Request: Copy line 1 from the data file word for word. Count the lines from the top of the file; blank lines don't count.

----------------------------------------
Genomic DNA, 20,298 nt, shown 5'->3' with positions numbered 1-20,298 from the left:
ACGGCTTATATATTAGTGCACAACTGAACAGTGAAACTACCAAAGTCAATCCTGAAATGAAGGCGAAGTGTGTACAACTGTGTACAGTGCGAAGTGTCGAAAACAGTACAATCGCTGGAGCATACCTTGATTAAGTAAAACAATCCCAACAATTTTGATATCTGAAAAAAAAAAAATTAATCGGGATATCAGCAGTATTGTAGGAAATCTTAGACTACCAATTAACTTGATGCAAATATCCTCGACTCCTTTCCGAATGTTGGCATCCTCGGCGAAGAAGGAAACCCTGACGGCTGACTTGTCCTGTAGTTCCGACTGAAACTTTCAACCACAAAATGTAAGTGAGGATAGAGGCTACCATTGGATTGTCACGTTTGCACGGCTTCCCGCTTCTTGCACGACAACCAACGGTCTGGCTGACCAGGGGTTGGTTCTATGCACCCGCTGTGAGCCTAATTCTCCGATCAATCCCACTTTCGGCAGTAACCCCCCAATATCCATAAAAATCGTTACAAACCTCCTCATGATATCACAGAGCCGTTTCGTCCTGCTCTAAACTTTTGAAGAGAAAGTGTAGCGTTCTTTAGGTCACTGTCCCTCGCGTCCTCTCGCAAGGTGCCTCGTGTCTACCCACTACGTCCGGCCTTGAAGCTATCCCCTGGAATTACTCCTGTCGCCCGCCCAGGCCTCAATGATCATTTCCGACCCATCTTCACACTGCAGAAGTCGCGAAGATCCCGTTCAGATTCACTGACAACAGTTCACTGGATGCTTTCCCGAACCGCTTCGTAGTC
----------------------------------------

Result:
Genomic DNA, 20,298 nt, shown 5'->3' with positions numbered 1-20,298 from the left: